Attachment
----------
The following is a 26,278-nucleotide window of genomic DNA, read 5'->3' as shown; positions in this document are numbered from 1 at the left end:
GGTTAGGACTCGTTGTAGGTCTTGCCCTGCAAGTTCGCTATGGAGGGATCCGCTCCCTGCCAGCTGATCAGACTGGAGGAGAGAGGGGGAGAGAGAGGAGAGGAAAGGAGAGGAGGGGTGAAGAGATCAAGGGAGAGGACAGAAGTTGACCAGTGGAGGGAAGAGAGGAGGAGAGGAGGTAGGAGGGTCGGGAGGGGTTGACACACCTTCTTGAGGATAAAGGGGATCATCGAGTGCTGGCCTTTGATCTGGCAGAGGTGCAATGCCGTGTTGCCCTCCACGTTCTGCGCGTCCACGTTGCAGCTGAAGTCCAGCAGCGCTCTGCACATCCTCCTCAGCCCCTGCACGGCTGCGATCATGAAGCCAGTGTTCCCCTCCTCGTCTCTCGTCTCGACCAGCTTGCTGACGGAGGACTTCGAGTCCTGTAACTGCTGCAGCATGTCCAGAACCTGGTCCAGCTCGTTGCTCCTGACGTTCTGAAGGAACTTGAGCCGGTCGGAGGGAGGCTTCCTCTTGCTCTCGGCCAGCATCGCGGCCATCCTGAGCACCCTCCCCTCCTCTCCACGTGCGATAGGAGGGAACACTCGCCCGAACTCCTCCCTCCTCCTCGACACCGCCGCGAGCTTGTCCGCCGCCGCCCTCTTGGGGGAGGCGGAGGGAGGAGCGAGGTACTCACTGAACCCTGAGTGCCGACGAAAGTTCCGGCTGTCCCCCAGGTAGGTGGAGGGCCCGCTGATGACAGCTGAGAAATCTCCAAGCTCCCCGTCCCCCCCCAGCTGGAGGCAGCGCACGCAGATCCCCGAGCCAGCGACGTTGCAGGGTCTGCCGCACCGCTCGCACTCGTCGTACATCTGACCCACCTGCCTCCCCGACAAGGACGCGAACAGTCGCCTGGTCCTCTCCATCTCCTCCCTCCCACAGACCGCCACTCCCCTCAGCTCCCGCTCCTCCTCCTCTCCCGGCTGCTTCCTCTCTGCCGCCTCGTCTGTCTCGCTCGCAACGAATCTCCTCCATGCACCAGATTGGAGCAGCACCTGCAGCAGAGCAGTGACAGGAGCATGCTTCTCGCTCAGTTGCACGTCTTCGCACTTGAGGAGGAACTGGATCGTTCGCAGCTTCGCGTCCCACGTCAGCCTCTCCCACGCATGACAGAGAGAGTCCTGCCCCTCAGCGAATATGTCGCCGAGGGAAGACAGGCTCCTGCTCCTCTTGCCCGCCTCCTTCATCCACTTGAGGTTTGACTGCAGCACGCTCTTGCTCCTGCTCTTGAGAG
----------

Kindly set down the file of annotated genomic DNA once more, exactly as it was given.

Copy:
The following is a 26,278-nucleotide window of genomic DNA, read 5'->3' as shown; positions in this document are numbered from 1 at the left end:
GGTTAGGACTCGTTGTAGGTCTTGCCCTGCAAGTTCGCTATGGAGGGATCCGCTCCCTGCCAGCTGATCAGACTGGAGGAGAGAGGGGGAGAGAGAGGAGAGGAAAGGAGAGGAGGGGTGAAGAGATCAAGGGAGAGGACAGAAGTTGACCAGTGGAGGGAAGAGAGGAGGAGAGGAGGTAGGAGGGTCGGGAGGGGTTGACACACCTTCTTGAGGATAAAGGGGATCATCGAGTGCTGGCCTTTGATCTGGCAGAGGTGCAATGCCGTGTTGCCCTCCACGTTCTGCGCGTCCACGTTGCAGCTGAAGTCCAGCAGCGCTCTGCACATCCTCCTCAGCCCCTGCACGGCTGCGATCATGAAGCCAGTGTTCCCCTCCTCGTCTCTCGTCTCGACCAGCTTGCTGACGGAGGACTTCGAGTCCTGTAACTGCTGCAGCATGTCCAGAACCTGGTCCAGCTCGTTGCTCCTGACGTTCTGAAGGAACTTGAGCCGGTCGGAGGGAGGCTTCCTCTTGCTCTCGGCCAGCATCGCGGCCATCCTGAGCACCCTCCCCTCCTCTCCACGTGCGATAGGAGGGAACACTCGCCCGAACTCCTCCCTCCTCCTCGACACCGCCGCGAGCTTGTCCGCCGCCGCCCTCTTGGGGGAGGCGGAGGGAGGAGCGAGGTACTCACTGAACCCTGAGTGCCGACGAAAGTTCCGGCTGTCCCCCAGGTAGGTGGAGGGCCCGCTGATGACAGCTGAGAAATCTCCAAGCTCCCCGTCCCCCCCCAGCTGGAGGCAGCGCACGCAGATCCCCGAGCCAGCGACGTTGCAGGGTCTGCCGCACCGCTCGCACTCGTCGTACATCTGACCCACCTGCCTCCCCGACAAGGACGCGAACAGTCGCCTGGTCCTCTCCATCTCCTCCCTCCCACAGACCGCCACTCCCCTCAGCTCCCGCTCCTCCTCCTCTCCCGGCTGCTTCCTCTCTGCCGCCTCGTCTGTCTCGCTCGCAACGAATCTCCTCCATGCACCAGATTGGAGCAGCACCTGCAGCAGAGCAGTGACAGGAGCATGCTTCTCGCTCAGTTGCACGTCTTCGCACTTGAGGAGGAACTGGATCGTTCGCAGCTTCGCGTCCCACGTCAGCCTCTCCCACGCATGACAGAGAGAGTCCTGCCCCTCAGCGAATATGTCGCCGAGGGAAGACAGGCTCCTGCTCCTCTTGCCCGCCTCCTTCATCCACTTGAGGTTTGACTGCAGCACGCTCTTGCTCCTGCTCTTGAGAG